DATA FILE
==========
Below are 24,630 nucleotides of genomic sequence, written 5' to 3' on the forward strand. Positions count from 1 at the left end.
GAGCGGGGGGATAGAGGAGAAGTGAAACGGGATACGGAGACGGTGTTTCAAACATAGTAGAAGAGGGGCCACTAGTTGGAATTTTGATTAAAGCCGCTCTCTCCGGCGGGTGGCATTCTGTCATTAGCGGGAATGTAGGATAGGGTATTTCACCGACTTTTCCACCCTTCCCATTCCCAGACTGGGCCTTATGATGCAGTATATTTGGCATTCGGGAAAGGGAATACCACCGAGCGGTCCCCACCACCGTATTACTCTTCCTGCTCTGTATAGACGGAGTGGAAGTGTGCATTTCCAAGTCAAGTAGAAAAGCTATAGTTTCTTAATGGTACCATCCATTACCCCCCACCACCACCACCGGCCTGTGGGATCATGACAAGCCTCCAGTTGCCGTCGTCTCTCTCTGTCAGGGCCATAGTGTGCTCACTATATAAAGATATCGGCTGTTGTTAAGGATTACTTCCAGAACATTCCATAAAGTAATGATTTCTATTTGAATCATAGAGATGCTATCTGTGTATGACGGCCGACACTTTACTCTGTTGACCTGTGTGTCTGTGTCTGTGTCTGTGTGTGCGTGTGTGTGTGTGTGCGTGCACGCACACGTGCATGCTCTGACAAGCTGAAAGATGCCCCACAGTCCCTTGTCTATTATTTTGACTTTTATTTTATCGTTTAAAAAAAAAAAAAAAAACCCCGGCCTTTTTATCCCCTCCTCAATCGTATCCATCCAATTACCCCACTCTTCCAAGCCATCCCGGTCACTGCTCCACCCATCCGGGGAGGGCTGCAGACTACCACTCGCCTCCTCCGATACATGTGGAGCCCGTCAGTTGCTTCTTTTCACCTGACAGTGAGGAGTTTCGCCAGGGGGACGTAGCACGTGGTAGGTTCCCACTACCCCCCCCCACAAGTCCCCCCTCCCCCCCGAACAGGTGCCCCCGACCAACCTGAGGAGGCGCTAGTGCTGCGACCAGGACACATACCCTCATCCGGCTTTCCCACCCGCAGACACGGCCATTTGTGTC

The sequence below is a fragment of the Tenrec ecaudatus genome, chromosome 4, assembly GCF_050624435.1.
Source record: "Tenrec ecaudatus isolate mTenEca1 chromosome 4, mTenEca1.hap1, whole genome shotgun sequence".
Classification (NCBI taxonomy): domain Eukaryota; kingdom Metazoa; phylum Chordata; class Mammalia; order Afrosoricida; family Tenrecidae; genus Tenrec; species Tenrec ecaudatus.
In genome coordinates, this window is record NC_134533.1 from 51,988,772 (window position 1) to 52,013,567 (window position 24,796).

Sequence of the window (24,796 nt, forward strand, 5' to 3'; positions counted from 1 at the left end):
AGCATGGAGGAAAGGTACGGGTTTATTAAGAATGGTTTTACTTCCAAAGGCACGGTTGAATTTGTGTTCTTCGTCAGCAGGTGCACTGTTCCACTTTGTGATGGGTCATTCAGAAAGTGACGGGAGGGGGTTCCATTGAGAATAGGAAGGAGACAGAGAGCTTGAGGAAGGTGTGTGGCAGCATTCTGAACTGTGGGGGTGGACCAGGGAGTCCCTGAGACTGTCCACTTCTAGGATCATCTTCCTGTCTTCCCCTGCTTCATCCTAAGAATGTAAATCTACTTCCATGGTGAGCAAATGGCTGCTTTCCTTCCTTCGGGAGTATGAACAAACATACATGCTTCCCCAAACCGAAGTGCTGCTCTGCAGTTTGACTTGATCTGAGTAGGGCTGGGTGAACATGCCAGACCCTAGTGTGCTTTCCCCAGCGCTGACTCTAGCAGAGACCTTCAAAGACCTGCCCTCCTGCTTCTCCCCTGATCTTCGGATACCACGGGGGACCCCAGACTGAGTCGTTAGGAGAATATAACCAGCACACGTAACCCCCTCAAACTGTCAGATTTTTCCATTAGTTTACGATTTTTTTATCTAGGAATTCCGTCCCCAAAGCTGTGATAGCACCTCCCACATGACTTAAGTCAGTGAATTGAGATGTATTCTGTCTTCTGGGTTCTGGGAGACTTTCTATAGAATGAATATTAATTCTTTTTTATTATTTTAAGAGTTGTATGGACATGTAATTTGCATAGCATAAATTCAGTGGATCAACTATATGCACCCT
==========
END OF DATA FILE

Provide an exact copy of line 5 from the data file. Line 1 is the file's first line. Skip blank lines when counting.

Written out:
Classification (NCBI taxonomy): domain Eukaryota; kingdom Metazoa; phylum Chordata; class Mammalia; order Afrosoricida; family Tenrecidae; genus Tenrec; species Tenrec ecaudatus.